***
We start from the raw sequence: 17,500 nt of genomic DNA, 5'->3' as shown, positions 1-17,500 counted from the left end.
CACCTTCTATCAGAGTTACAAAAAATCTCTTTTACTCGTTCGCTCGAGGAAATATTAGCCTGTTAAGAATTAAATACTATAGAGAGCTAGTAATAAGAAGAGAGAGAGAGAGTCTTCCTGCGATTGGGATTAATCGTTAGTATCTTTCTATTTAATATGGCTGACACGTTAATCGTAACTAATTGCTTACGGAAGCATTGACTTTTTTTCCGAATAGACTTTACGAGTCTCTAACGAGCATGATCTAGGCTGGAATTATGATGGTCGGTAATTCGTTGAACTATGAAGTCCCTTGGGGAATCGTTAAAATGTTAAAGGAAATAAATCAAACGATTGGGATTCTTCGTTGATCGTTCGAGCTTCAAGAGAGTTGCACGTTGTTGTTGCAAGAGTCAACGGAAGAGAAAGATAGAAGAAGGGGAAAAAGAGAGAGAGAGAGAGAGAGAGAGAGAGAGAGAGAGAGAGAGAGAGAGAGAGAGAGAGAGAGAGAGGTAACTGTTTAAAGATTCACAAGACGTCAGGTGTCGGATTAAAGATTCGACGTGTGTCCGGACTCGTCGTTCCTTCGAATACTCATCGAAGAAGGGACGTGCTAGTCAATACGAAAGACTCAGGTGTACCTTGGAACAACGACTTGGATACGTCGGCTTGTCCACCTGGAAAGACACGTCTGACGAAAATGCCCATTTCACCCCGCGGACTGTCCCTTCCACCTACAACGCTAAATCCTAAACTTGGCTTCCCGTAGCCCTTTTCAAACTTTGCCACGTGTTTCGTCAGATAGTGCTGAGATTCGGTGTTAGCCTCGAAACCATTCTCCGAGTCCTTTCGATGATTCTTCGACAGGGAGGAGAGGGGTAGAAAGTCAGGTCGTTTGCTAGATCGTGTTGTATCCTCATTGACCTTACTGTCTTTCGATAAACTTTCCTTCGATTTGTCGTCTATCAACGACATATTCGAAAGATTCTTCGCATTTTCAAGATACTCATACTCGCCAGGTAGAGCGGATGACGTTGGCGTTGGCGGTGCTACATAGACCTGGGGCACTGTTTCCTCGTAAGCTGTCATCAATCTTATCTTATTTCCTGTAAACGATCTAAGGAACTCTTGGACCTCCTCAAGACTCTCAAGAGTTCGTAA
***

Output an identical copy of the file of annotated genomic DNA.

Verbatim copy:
We start from the raw sequence: 17,500 nt of genomic DNA, 5'->3' as shown, positions 1-17,500 counted from the left end.
CACCTTCTATCAGAGTTACAAAAAATCTCTTTTACTCGTTCGCTCGAGGAAATATTAGCCTGTTAAGAATTAAATACTATAGAGAGCTAGTAATAAGAAGAGAGAGAGAGAGTCTTCCTGCGATTGGGATTAATCGTTAGTATCTTTCTATTTAATATGGCTGACACGTTAATCGTAACTAATTGCTTACGGAAGCATTGACTTTTTTTCCGAATAGACTTTACGAGTCTCTAACGAGCATGATCTAGGCTGGAATTATGATGGTCGGTAATTCGTTGAACTATGAAGTCCCTTGGGGAATCGTTAAAATGTTAAAGGAAATAAATCAAACGATTGGGATTCTTCGTTGATCGTTCGAGCTTCAAGAGAGTTGCACGTTGTTGTTGCAAGAGTCAACGGAAGAGAAAGATAGAAGAAGGGGAAAAAGAGAGAGAGAGAGAGAGAGAGAGAGAGAGAGAGAGAGAGAGAGAGAGAGAGAGAGAGAGAGAGAGGTAACTGTTTAAAGATTCACAAGACGTCAGGTGTCGGATTAAAGATTCGACGTGTGTCCGGACTCGTCGTTCCTTCGAATACTCATCGAAGAAGGGACGTGCTAGTCAATACGAAAGACTCAGGTGTACCTTGGAACAACGACTTGGATACGTCGGCTTGTCCACCTGGAAAGACACGTCTGACGAAAATGCCCATTTCACCCCGCGGACTGTCCCTTCCACCTACAACGCTAAATCCTAAACTTGGCTTCCCGTAGCCCTTTTCAAACTTTGCCACGTGTTTCGTCAGATAGTGCTGAGATTCGGTGTTAGCCTCGAAACCATTCTCCGAGTCCTTTCGATGATTCTTCGACAGGGAGGAGAGGGGTAGAAAGTCAGGTCGTTTGCTAGATCGTGTTGTATCCTCATTGACCTTACTGTCTTTCGATAAACTTTCCTTCGATTTGTCGTCTATCAACGACATATTCGAAAGATTCTTCGCATTTTCAAGATACTCATACTCGCCAGGTAGAGCGGATGACGTTGGCGTTGGCGGTGCTACATAGACCTGGGGCACTGTTTCCTCGTAAGCTGTCATCAATCTTATCTTATTTCCTGTAAACGATCTAAGGAACTCTTGGACCTCCTCAAGACTCTCAAGAGTTCGTAA